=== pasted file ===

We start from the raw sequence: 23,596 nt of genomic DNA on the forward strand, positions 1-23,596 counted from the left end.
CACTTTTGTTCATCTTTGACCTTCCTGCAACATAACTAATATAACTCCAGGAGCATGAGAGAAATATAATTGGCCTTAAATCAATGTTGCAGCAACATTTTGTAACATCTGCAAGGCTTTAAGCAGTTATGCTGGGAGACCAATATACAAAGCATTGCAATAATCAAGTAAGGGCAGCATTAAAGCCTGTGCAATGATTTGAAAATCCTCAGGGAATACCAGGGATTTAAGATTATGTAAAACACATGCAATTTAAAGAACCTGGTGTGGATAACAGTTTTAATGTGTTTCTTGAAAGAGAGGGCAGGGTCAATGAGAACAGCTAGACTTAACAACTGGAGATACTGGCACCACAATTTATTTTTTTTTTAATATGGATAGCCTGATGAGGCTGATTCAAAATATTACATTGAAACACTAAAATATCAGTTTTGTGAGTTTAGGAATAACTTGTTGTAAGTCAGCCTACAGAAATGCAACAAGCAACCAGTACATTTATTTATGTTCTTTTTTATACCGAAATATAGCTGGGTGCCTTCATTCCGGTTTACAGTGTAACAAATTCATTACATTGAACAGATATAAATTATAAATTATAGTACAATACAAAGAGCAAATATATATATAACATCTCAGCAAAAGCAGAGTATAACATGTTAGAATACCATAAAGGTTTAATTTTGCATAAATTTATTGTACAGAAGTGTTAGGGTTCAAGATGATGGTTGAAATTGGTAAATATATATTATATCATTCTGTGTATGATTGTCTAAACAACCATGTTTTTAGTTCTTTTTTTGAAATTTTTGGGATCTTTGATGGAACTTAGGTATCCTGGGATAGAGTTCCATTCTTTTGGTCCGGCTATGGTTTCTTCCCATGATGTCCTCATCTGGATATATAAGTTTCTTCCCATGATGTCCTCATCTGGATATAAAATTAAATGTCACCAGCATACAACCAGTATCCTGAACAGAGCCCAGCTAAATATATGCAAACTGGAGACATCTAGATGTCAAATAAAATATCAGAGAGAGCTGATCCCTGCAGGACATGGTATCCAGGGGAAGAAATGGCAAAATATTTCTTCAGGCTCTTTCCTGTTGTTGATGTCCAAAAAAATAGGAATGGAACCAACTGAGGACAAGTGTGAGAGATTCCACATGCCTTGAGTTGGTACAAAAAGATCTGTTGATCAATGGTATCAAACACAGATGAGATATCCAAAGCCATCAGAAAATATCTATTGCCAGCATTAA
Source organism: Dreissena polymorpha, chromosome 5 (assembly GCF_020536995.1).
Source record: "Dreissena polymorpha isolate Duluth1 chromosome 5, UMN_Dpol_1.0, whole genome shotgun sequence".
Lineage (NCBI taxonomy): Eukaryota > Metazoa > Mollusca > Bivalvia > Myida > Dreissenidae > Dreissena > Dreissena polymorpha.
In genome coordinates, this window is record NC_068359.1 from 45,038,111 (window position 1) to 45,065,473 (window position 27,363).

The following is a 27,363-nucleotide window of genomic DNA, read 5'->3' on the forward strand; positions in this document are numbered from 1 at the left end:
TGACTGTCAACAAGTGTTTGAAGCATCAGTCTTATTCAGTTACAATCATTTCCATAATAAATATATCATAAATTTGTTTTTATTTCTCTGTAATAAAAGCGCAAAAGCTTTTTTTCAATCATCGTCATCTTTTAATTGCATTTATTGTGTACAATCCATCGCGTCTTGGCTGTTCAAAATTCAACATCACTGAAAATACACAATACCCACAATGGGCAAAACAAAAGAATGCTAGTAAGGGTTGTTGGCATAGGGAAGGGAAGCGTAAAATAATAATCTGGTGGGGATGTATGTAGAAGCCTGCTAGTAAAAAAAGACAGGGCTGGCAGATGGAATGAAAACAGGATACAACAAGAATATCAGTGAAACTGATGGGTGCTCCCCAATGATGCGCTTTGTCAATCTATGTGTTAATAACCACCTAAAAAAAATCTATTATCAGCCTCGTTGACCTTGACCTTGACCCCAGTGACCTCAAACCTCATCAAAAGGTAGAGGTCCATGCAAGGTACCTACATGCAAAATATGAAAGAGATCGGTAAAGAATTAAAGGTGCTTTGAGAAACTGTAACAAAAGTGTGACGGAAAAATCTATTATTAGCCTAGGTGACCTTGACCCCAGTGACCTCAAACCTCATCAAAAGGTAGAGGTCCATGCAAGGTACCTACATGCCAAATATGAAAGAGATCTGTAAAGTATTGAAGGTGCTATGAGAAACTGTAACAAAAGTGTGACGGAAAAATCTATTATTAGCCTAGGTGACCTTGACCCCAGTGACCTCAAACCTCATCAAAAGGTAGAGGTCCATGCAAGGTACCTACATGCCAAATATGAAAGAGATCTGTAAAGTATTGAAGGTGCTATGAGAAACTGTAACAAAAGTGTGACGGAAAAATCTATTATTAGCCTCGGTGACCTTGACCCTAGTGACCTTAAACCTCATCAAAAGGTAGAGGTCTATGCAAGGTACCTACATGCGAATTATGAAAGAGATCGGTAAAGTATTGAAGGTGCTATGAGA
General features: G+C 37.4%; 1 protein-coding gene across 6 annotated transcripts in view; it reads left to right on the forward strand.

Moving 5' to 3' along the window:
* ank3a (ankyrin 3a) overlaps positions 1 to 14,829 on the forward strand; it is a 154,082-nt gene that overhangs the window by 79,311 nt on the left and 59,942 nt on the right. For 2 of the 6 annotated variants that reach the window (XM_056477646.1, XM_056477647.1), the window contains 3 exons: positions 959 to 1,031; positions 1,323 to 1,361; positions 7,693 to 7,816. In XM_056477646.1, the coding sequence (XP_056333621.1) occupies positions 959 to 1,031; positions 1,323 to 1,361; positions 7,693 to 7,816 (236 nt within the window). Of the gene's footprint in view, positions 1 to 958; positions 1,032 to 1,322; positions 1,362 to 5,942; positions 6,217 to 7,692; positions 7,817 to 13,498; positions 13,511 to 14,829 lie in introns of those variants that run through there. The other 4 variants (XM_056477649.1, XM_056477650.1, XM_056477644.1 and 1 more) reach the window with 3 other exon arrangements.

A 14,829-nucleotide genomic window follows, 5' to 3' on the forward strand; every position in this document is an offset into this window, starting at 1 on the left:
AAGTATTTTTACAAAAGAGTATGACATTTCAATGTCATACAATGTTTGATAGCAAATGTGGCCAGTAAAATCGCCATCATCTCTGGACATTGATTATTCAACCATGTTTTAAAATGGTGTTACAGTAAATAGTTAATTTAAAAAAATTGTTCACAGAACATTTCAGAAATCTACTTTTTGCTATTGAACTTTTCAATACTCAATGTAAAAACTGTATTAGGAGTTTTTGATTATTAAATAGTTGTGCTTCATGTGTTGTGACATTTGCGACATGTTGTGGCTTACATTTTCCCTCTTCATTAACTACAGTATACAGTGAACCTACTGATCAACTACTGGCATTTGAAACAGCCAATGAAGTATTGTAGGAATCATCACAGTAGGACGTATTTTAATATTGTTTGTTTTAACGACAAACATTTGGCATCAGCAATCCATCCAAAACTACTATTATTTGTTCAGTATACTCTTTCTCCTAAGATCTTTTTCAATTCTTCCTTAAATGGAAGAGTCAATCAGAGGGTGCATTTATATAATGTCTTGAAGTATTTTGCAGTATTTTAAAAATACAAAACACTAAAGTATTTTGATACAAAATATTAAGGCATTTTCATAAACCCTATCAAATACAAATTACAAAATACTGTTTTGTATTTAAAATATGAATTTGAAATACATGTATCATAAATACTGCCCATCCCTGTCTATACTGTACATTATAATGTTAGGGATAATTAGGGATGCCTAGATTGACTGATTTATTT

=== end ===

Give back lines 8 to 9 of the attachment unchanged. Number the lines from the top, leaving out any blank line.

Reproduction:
TGACTGTCAACAAGTGTTTGAAGCATCAGTCTTATTCAGTTACAATCATTTCCATAATAAATATATCATAAATTTGTTTTTATTTCTCTGTAATAAAAGCGCAAAAGCTTTTTTTCAATCATCGTCATCTTTTAATTGCATTTATTGTGTACAATCCATCGCGTCTTGGCTGTTCAAAATTCAACATCACTGAAAATACACAATACCCACAATGGGCAAAACAAAAGAATGCTAGTAAGGGTTGTTGGCATAGGGAAGGGAAGCGTAAAATAATAATCTGGTGGGGATGTATGTAGAAGCCTGCTAGTAAAAAAAGACAGGGCTGGCAGATGGAATGAAAACAGGATACAACAAGAATATCAGTGAAACTGATGGGTGCTCCCCAATGATGCGCTTTGTCAATCTATGTGTTAATAACCACCTAAAAAAAATCTATTATCAGCCTCGTTGACCTTGACCTTGACCCCAGTGACCTCAAACCTCATCAAAAGGTAGAGGTCCATGCAAGGTACCTACATGCAAAATATGAAAGAGATCGGTAAAGAATTAAAGGTGCTTTGAGAAACTGTAACAAAAGTGTGACGGAAAAATCTATTATTAGCCTAGGTGACCTTGACCCCAGTGACCTCAAACCTCATCAAAAGGTAGAGGTCCATGCAAGGTACCTACATGCCAAATATGAAAGAGATCTGTAAAGTATTGAAGGTGCTATGAGAAACTGTAACAAAAGTGTGACGGAAAAATCTATTATTAGCCTAGGTGACCTTGACCCCAGTGACCTCAAACCTCATCAAAAGGTAGAGGTCCATGCAAGGTACCTACATGCCAAATATGAAAGAGATCTGTAAAGTATTGAAGGTGCTATGAGAAACTGTAACAAAAGTGTGACGGAAAAATCTATTATTAGCCTCGGTGACCTTGACCCTAGTGACCTTAAACCTCATCAAAAGGTAGAGGTCTATGCAAGGTACCTACATGCGAATTATGAAAGAGATCGGTAAAGTATTGAAGGTGCTATGAGA
General features: G+C 37.4%; 1 protein-coding gene across 6 annotated transcripts in view; it reads left to right on the forward strand.